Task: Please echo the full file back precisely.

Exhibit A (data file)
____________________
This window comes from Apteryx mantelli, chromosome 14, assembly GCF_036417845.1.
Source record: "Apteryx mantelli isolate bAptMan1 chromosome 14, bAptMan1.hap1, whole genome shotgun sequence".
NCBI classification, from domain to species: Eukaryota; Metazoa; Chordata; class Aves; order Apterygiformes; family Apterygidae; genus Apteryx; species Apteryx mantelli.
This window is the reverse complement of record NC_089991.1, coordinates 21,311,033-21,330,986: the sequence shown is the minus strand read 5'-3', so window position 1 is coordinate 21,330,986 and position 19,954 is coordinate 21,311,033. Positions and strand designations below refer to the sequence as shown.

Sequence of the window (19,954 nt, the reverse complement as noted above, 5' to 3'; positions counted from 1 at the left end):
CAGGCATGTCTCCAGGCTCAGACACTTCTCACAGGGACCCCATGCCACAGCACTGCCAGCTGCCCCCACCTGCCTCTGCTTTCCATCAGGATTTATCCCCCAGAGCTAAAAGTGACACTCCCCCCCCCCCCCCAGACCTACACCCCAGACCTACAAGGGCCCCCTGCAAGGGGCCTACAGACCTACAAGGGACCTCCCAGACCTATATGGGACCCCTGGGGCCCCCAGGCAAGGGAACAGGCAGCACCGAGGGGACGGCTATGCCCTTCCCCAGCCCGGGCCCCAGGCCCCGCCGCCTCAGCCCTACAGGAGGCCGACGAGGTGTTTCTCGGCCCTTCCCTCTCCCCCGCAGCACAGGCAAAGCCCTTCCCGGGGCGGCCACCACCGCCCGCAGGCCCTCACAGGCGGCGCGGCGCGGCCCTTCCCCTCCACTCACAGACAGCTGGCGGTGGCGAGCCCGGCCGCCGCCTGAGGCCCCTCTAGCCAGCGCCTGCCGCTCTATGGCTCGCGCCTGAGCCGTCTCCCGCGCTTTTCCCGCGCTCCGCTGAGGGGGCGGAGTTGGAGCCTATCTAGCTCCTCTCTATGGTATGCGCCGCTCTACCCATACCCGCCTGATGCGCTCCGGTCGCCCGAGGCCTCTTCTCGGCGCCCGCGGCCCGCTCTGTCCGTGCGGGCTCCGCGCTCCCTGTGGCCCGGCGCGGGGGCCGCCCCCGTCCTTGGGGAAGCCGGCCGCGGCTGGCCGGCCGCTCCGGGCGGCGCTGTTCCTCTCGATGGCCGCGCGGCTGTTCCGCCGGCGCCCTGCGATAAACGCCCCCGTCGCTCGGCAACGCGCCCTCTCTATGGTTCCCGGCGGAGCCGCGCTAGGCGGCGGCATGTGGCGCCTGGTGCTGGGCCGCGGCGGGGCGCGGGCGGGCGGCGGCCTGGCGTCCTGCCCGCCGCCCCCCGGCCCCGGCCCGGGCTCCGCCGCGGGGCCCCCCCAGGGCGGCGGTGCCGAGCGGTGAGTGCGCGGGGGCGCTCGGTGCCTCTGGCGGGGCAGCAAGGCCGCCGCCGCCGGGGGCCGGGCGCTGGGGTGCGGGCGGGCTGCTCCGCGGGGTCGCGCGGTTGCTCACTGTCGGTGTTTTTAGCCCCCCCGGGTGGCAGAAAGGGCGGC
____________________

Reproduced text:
This window comes from Apteryx mantelli, chromosome 14, assembly GCF_036417845.1.
Source record: "Apteryx mantelli isolate bAptMan1 chromosome 14, bAptMan1.hap1, whole genome shotgun sequence".
NCBI classification, from domain to species: Eukaryota; Metazoa; Chordata; class Aves; order Apterygiformes; family Apterygidae; genus Apteryx; species Apteryx mantelli.
This window is the reverse complement of record NC_089991.1, coordinates 21,311,033-21,330,986: the sequence shown is the minus strand read 5'-3', so window position 1 is coordinate 21,330,986 and position 19,954 is coordinate 21,311,033. Positions and strand designations below refer to the sequence as shown.

Sequence of the window (19,954 nt, the reverse complement as noted above, 5' to 3'; positions counted from 1 at the left end):
CAGGCATGTCTCCAGGCTCAGACACTTCTCACAGGGACCCCATGCCACAGCACTGCCAGCTGCCCCCACCTGCCTCTGCTTTCCATCAGGATTTATCCCCCAGAGCTAAAAGTGACACTCCCCCCCCCCCCCCAGACCTACACCCCAGACCTACAAGGGCCCCCTGCAAGGGGCCTACAGACCTACAAGGGACCTCCCAGACCTATATGGGACCCCTGGGGCCCCCAGGCAAGGGAACAGGCAGCACCGAGGGGACGGCTATGCCCTTCCCCAGCCCGGGCCCCAGGCCCCGCCGCCTCAGCCCTACAGGAGGCCGACGAGGTGTTTCTCGGCCCTTCCCTCTCCCCCGCAGCACAGGCAAAGCCCTTCCCGGGGCGGCCACCACCGCCCGCAGGCCCTCACAGGCGGCGCGGCGCGGCCCTTCCCCTCCACTCACAGACAGCTGGCGGTGGCGAGCCCGGCCGCCGCCTGAGGCCCCTCTAGCCAGCGCCTGCCGCTCTATGGCTCGCGCCTGAGCCGTCTCCCGCGCTTTTCCCGCGCTCCGCTGAGGGGGCGGAGTTGGAGCCTATCTAGCTCCTCTCTATGGTATGCGCCGCTCTACCCATACCCGCCTGATGCGCTCCGGTCGCCCGAGGCCTCTTCTCGGCGCCCGCGGCCCGCTCTGTCCGTGCGGGCTCCGCGCTCCCTGTGGCCCGGCGCGGGGGCCGCCCCCGTCCTTGGGGAAGCCGGCCGCGGCTGGCCGGCCGCTCCGGGCGGCGCTGTTCCTCTCGATGGCCGCGCGGCTGTTCCGCCGGCGCCCTGCGATAAACGCCCCCGTCGCTCGGCAACGCGCCCTCTCTATGGTTCCCGGCGGAGCCGCGCTAGGCGGCGGCATGTGGCGCCTGGTGCTGGGCCGCGGCGGGGCGCGGGCGGGCGGCGGCCTGGCGTCCTGCCCGCCGCCCCCCGGCCCCGGCCCGGGCTCCGCCGCGGGGCCCCCCCAGGGCGGCGGTGCCGAGCGGTGAGTGCGCGGGGGCGCTCGGTGCCTCTGGCGGGGCAGCAAGGCCGCCGCCGCCGGGGGCCGGGCGCTGGGGTGCGGGCGGGCTGCTCCGCGGGGTCGCGCGGTTGCTCACTGTCGGTGTTTTTAGCCCCCCCGGGTGGCAGAAAGGGCGGC